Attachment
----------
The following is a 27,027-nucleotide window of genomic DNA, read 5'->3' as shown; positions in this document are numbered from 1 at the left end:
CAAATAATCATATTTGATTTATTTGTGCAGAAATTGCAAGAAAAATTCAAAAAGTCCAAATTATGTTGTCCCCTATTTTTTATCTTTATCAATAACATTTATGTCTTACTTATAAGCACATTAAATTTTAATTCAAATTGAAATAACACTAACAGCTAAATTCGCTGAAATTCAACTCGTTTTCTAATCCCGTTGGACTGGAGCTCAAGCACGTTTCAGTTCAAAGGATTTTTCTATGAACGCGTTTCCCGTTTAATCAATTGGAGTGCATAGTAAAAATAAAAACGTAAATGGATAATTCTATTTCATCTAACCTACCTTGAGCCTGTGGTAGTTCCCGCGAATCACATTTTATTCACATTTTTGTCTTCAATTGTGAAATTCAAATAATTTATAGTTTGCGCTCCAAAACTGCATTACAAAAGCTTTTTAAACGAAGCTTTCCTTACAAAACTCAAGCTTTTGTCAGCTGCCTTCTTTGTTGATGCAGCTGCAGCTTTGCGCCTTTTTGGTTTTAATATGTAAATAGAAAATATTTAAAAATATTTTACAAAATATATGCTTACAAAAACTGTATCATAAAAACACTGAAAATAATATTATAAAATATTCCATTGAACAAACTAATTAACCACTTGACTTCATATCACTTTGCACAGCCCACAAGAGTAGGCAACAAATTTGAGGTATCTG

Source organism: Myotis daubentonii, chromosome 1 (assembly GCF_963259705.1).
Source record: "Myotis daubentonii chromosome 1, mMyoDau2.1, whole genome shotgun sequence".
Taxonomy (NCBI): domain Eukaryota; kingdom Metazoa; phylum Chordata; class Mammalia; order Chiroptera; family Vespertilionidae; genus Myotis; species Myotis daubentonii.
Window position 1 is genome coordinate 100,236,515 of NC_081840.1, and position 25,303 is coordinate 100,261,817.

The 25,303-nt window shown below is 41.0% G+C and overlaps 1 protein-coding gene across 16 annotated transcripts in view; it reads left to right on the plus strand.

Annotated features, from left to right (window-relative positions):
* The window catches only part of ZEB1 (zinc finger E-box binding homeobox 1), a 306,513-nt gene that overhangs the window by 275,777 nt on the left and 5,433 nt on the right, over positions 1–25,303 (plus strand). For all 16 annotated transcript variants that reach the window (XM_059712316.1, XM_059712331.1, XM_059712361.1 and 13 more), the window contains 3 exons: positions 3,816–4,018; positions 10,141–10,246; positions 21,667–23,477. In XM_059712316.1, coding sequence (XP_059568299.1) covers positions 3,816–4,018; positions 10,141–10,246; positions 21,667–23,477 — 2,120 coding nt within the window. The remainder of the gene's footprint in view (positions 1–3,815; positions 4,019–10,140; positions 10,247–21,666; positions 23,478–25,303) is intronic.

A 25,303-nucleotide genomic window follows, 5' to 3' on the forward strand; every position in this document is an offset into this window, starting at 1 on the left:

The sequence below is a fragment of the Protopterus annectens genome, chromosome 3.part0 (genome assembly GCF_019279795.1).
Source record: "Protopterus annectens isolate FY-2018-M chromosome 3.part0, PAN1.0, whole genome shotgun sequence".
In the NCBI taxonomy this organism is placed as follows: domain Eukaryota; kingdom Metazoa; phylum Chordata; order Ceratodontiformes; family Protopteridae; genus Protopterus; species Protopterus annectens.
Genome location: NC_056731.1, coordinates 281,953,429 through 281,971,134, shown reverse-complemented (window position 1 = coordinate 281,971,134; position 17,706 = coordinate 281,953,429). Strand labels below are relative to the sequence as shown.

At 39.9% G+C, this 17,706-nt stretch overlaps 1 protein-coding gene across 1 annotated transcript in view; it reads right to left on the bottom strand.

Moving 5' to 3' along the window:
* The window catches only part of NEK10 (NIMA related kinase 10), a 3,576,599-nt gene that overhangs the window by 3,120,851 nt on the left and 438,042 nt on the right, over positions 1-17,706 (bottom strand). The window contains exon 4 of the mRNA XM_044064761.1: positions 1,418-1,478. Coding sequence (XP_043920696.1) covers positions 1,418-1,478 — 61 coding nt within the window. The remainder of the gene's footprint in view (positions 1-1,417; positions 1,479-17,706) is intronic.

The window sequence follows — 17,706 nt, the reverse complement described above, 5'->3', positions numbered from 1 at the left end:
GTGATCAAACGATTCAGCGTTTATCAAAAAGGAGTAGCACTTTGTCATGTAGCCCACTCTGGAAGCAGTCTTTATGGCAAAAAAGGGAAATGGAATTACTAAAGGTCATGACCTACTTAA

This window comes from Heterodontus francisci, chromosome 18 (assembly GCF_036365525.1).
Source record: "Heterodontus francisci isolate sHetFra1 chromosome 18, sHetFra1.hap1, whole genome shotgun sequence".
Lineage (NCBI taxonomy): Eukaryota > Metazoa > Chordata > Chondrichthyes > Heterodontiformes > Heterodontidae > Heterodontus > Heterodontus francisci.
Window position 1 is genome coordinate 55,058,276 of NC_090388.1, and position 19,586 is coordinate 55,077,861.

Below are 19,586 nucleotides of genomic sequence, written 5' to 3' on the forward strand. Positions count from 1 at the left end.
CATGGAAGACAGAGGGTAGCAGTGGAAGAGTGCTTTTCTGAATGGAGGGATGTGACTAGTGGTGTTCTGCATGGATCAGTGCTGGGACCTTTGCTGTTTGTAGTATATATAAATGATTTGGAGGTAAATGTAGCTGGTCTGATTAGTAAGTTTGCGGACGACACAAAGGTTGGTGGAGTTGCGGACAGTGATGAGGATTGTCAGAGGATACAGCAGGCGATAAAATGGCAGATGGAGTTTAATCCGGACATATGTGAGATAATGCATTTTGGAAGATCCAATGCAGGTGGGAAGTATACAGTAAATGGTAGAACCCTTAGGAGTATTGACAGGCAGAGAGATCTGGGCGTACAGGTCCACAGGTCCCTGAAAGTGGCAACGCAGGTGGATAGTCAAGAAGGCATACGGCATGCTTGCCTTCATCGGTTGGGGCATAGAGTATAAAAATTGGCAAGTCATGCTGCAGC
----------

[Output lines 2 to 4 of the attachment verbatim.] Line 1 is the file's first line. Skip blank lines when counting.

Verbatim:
CAAATAATCATATTTGATTTATTTGTGCAGAAATTGCAAGAAAAATTCAAAAAGTCCAAATTATGTTGTCCCCTATTTTTTATCTTTATCAATAACATTTATGTCTTACTTATAAGCACATTAAATTTTAATTCAAATTGAAATAACACTAACAGCTAAATTCGCTGAAATTCAACTCGTTTTCTAATCCCGTTGGACTGGAGCTCAAGCACGTTTCAGTTCAAAGGATTTTTCTATGAACGCGTTTCCCGTTTAATCAATTGGAGTGCATAGTAAAAATAAAAACGTAAATGGATAATTCTATTTCATCTAACCTACCTTGAGCCTGTGGTAGTTCCCGCGAATCACATTTTATTCACATTTTTGTCTTCAATTGTGAAATTCAAATAATTTATAGTTTGCGCTCCAAAACTGCATTACAAAAGCTTTTTAAACGAAGCTTTCCTTACAAAACTCAAGCTTTTGTCAGCTGCCTTCTTTGTTGATGCAGCTGCAGCTTTGCGCCTTTTTGGTTTTAATATGTAAATAGAAAATATTTAAAAATATTTTACAAAATATATGCTTACAAAAACTGTATCATAAAAACACTGAAAATAATATTATAAAATATTCCATTGAACAAACTAATTAACCACTTGACTTCATATCACTTTGCACAGCCCACAAGAGTAGGCAACAAATTTGAGGTATCTG

Source organism: Myotis daubentonii, chromosome 1 (assembly GCF_963259705.1).
Source record: "Myotis daubentonii chromosome 1, mMyoDau2.1, whole genome shotgun sequence".